Air-Dry the Backpack
Use an old towel to wipe down the inside of the pack and each of the pockets. Allow the backpack to air-dry by hanging it with the zippers and pockets open as much as possible. Don't place in a hot dryer or dry in direct sunlight because that could damage some fabrics.
Storing a Backpack
A backpack is generally designed to take a beating. Hanging a backpack from a hook or placing it on a chair or table is an ideal way to store your backpack on a daily basis. If you need to store it long-term, however, make sure it's clean and empty before putting it away. When not in use, store it flat, dry, and clean in a plastic bin, or place it on a closet shelf.
A broken backpack is of no use, especially if there are holes and broken zippers that let contents fall out of the bag. Interior pocket rips can be mended with a needle and thread if you can reach the tear, which is typically on a seam. Fix exterior mesh pocket tears with similar fabric patches, which will make the pocket functional again.
Depending on the design of the straps, broken ones can be fixed. If the strap goes through a buckle, you might need to cut down the strap and use an anvil to create another hole for the buckle. If a strap, zipper, or buckle needs replacement and the fabric is too tough to sew through with a needle and thread, consult a shoe repair professional who also has the right tools to fix handbags. Before replacing a zipper, see if pliers can fix bent teeth or a distorted slider.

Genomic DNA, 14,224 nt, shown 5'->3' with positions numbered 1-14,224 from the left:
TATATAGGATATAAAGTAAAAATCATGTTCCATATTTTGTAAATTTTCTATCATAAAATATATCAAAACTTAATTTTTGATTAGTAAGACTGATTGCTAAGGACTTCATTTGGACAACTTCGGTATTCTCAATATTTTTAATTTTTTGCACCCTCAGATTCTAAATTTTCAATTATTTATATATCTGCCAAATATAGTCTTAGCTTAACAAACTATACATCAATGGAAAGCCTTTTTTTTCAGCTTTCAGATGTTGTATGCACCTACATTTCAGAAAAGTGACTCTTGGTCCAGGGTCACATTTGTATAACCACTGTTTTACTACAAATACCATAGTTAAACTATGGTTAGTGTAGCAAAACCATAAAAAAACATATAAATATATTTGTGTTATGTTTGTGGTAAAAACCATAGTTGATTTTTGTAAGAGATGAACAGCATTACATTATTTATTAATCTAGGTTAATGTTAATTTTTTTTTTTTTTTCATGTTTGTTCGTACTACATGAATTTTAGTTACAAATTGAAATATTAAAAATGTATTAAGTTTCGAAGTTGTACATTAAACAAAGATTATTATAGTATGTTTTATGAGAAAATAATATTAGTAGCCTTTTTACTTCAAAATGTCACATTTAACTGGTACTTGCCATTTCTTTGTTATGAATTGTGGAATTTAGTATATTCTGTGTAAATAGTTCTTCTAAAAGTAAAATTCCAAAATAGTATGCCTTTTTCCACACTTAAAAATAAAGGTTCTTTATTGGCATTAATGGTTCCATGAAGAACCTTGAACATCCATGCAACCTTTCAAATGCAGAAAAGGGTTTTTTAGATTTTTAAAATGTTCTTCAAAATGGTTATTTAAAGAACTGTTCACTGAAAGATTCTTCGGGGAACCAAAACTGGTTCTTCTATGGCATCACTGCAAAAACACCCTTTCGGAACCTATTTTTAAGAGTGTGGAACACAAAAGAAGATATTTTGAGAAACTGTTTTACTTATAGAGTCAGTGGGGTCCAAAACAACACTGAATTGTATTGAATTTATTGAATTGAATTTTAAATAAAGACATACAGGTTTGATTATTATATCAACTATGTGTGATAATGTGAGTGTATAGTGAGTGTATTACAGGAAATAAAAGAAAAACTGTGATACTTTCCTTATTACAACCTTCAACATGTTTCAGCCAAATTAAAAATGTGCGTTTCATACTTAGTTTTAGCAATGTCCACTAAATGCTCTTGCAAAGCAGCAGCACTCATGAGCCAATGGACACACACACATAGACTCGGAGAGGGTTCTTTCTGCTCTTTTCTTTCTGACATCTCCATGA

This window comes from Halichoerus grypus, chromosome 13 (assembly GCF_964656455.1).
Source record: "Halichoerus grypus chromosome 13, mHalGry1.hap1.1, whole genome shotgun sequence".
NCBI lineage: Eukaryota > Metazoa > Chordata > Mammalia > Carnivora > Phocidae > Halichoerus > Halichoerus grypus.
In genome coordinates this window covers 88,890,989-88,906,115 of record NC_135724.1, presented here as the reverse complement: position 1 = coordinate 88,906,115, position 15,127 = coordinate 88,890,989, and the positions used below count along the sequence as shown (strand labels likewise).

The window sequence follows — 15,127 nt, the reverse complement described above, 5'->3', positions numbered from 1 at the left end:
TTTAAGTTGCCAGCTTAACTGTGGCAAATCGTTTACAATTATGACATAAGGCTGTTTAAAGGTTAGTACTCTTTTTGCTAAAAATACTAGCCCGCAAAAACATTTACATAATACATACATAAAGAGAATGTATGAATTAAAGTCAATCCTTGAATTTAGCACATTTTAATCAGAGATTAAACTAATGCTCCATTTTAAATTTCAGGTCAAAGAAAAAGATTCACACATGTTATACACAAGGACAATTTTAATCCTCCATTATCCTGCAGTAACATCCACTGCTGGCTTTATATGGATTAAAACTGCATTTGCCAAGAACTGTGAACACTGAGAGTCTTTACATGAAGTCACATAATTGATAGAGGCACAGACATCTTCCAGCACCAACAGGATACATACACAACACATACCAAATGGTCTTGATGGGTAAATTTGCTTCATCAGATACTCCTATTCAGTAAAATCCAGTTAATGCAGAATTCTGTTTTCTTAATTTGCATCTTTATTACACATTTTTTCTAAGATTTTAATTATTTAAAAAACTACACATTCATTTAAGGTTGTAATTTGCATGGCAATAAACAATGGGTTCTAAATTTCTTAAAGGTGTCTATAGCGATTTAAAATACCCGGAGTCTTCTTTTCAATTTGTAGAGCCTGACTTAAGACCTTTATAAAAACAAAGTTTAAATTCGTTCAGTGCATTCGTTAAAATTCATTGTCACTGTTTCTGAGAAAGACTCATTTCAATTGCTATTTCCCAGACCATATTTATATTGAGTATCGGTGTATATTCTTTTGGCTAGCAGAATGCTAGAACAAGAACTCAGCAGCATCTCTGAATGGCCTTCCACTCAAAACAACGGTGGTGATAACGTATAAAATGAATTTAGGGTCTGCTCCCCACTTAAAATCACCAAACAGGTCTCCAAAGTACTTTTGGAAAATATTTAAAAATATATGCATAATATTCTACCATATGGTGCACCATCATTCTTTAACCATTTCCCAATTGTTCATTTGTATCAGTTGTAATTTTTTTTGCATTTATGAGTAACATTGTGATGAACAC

Treating Stains on a Backpack
If the backpack says it shouldn't be washed, spot-clean a stain using a one-to-one solution of detergent and water, but try not to oversaturate the fabric. Rinse using a clean white cloth dipped in water. Blot until no detergent or soil is transferred to the cloth, and air-dry the bag.
Tips for Washing a Backpack
- If washing by hand, fill the tub or large sink with enough lukewarm water to cover the item, and add about 1 tablespoon laundry detergent. Allow it to soak for 15 minutes, and then swish the backpack through the water to remove soil. Drain the soapy water, and rinse very well. Don't wring or twist the backpack because it can damage zippers and trim. Hang to air-dry.
- If a backpack is waterproof, wash it only once or twice per year. Too much washing and detergent can lessen the pack's ability to repel water. Waterproofing sprays can be used to replenish lost coating. Be sure the backpack is clean and completely dry before spraying.
- Don't bring a backpack to the dry cleaners. The dry cleaning process and the solvents involved could ruin the shape and finish of your bag, especially if it's waterproof.
Gupta, Aditya, K., Versteeg, Sarah, G. The Role of Shoe and Sock Sanitization in the Management of Superficial Fungal Infections of the Feet. Journal of the American Podiatric Medical Association, 109,2,141-149, 2019, doi:10.7547/17-043
Reregistration Eligibility Decision for Pine Oil (Case 3113). U.S. Environmental Protection Agency.